The Godfather - Part 2 (1974) Other movies recommended for you
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Plot: The early life and career of Vito Corleone in 1920s New York is portrayed while his son, Michael, expands and tightens his grip on the family crime syndicate.
Runtime: 202 mins Release Date: 20 Dec 1974
This movie is way to be good to be labelled a sequel to The Godfather . Rather it is more of a companion piece to the original and the two perfectly compliment each other . IT is both a sequel and prequel showing the rise of the young vito and moral decline of Micheal . Both characters are brought to life with uncanny ability by Robert DeNiro and Al Pacino . To say that these two are good actors is like saying that a nuclear bomb makes a loud noise and in this movie they prove why they are at the top of their respective crafts .Al Pacino is the standout in the ensemble cast and its amazing <more>
how his eyes have changed from the first part . They are now cold , ruthless and unemotional and betray the price which Micheal Corleone has paid for power .Watch this movie and learn why it is the greatest gangster film of all time.
The original Godfather is a brilliant work. It is in a sense a voyeuristic delight, allowing us to see the mafia from the inside - we become part of the family. It single-handedly change the world's view of organized crime, and created a cast of sympathetic characters, none of whom have a shred of common morality. It was the highest grossing movie of its time and Brando created a cultural icon whose influence resonates as strong today as it did in 1972.As extraordinary an achievement as this is, Part II is even better. It easily receives my nod as the best picture ever made. I have seen <more>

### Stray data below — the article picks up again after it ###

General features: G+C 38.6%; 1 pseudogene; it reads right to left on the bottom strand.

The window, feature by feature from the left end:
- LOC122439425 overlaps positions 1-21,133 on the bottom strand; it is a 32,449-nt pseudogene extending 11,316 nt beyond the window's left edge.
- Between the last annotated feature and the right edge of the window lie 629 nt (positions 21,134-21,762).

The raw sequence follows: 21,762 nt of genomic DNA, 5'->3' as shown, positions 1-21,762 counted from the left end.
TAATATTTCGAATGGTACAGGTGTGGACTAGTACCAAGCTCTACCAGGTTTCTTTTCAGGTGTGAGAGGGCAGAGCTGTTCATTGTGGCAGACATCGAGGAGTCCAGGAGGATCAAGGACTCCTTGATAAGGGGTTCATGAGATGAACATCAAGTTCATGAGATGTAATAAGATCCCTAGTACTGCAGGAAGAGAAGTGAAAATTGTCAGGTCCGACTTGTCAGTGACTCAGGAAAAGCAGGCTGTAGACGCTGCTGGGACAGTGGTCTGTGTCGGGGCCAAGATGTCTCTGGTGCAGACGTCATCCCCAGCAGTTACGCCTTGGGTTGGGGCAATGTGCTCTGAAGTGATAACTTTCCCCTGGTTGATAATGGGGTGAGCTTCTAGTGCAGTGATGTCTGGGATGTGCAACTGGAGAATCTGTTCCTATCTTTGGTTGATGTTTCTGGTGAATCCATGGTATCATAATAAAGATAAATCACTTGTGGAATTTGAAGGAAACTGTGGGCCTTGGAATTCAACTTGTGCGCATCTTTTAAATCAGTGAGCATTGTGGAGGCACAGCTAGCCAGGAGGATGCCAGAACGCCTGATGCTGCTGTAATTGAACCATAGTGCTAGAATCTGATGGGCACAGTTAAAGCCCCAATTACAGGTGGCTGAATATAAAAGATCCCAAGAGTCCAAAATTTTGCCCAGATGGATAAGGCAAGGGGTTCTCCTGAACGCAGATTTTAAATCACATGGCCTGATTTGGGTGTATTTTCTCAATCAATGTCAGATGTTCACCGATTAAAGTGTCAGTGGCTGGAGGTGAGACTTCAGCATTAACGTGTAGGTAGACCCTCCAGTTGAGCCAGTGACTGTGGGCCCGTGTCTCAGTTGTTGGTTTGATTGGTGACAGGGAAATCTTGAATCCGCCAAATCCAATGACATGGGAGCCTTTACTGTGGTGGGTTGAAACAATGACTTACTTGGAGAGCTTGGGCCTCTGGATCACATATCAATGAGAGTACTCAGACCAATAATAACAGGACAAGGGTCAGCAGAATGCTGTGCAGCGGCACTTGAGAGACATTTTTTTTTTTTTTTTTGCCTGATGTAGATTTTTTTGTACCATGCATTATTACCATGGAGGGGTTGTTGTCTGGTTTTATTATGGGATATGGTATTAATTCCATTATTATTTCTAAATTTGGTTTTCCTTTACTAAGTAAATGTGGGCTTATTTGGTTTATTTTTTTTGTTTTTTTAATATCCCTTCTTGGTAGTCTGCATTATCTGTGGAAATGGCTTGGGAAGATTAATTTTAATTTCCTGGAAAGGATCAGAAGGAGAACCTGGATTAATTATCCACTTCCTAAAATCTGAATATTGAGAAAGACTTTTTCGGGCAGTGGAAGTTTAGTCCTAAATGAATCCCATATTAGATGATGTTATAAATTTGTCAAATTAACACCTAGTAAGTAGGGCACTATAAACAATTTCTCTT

it at least 20 times, and each time its 200 minutes fly by.The movie uses flashbacks to brilliantly weave two tales. The main story is the reign of Michael Corleone as the world's most powerful criminal. Now reaping the benefits of legalized gambling in Las Vegas, Michael is an evident billionaire with an iron fist on a world of treachery. Behind this, Director Francis Ford Coppola spins the tale of the rise of Michael's father, Vito, to the center of the New York mafia. It is these scenes that make the film a work of art. Without spoiling, I will simply say the Robert DeNiro as the young Vito is the best acting performance of all time, a role for which he won a richly deserved Oscar.The screenplay is full of delicious little underworld nuggets "Keep your friends close .....", "I don't want to kill everyone, just my enemies" , while it blows a dense, twisted plot past you at a dizzying and merciless pace. The cinematography is depressing and atmospheric. The score continues in the eerie role of its predecessor, foretelling death and evil.All of this makes the movie great and infinitely watchable. But it's what's deeper inside this film ... what it is really about ... that is its true genius.The Godfather Part II is not really a movie about the mafia, it is a movie about a man's life long struggle. Michael controls a vast empire that is constantly slipping out of his hands. He grows increasingly distrustful and paranoid, and even shows signs that he hates his own life. Michael almost seems to resent the fact that he is a natural born crime lord, a man who puts the family business ahead of everything.The great Don Michael Corleone can never come to terms with one simple fact.... his father's empire was built on love and respect, Michael's empire is built on fear and violent treachery.See this movie. It's three-and-a-half hours very well spent.